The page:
"The system comprises a hierarchy of agents that run in specially designed swarm software deployed on all the hosts in a protected network. At the bottom of the hierarchy, the ants are simple programs that look for a particular statistic as they travel from host to host. Each ant has a memory of what it finds to be normal across the previous five hosts it visits.
One level up, a sentinel agent runs on each host. On the basis of information it collects from the ants, the sentinel forms an idea of the host's normal state. When an ant finds something unusual, it reports this to the host sentinel. For example, if the ant reported 8,000 connections per minute, the sentinel might see this as an anomaly. In that case, it would reward the ant by raising its pheromone value. The ant stores this information. As it moves on to other hosts, its high pheromone value attracts other ants and communicates the information about the host that raised its pheromone value. This encourages the other ants to investigate that host as well.
If these additional ants find other anomalies, they would also be rewarded, which would attract ants from other hosts. A certain threshold of messages triggers a threat signal.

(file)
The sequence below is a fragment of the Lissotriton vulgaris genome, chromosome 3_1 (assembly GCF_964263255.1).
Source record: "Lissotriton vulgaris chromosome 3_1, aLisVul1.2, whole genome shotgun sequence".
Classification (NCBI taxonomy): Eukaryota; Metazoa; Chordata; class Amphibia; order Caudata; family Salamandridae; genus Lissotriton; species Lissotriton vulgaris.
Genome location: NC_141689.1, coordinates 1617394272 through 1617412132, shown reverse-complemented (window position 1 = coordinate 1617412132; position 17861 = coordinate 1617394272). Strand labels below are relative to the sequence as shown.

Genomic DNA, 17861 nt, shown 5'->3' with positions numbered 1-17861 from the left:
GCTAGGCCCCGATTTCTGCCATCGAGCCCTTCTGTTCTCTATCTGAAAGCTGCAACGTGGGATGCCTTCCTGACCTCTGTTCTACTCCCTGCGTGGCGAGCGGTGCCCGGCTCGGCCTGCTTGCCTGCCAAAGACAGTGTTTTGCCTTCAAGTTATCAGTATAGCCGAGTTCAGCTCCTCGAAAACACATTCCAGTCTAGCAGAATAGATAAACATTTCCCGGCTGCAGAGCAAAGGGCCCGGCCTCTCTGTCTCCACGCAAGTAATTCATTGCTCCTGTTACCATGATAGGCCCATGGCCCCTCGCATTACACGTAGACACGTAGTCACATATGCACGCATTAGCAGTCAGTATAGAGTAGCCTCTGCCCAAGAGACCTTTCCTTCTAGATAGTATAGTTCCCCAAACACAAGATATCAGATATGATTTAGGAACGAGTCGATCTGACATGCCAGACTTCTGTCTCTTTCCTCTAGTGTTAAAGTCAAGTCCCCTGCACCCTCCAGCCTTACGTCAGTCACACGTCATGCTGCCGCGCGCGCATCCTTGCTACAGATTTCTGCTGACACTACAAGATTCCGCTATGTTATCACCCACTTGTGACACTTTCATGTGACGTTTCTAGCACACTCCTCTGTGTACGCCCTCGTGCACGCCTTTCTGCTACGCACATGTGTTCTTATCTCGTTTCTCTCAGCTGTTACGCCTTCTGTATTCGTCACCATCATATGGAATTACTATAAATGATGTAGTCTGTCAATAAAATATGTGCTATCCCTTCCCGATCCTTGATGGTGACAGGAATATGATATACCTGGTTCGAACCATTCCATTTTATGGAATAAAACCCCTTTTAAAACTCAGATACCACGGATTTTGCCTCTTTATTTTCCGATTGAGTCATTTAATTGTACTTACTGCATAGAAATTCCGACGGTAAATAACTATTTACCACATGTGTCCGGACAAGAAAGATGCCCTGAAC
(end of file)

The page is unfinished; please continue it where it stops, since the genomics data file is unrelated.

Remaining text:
Sergeant ants haven't yet been implemented in the prototype system, but they will sit between the computing ecosystem and human analysts. When a threat signal is triggered, the sergeants will report it to a human for further action. The sergeants also let humans specify what types of behavior the system allows. For example, a system administrator could tell the sergeant not to allow peer-to-peer file sharing, and the sergeant would create agents to disable this on all the hosts."
Although it is still a prototype:
"The researchers created four digital ants of the 64 types then eventually want. To test their effectiveness, they set up a bank of computers and released three worms into the ant-infested Linux-based computers. The four digital ants in the computers had never seen the viruses before, yet identified the virus by only monitoring."
Physorg.com had a post on how touch sensing capabilities can be applied to many types of surfaces. Being able to add a thin layer of touch sensitive material to a table or other space could make an interaction environment much more aware. Adding this to the projected multi-touch environment mentioned in a previous post would enable an immersive environment that could be interacted with in multiple dimensions.
It will likely be a while until we see this in our daily lives, but these technologies can definitely transform mundane objects into powerful interface devices.
A recent event in the U.S. demonstrates a blatant and amateur attempt at social engineering. This case involves an independent and conservative investigative report, or depending on your perspective, an activist, James O'Keefe and three other associates. O'Keefe is known for successfully infiltrating political organizations like ACORN, posing in various undercover roles to expose information, wrongdoings, and the like, using classic social engineering tactics.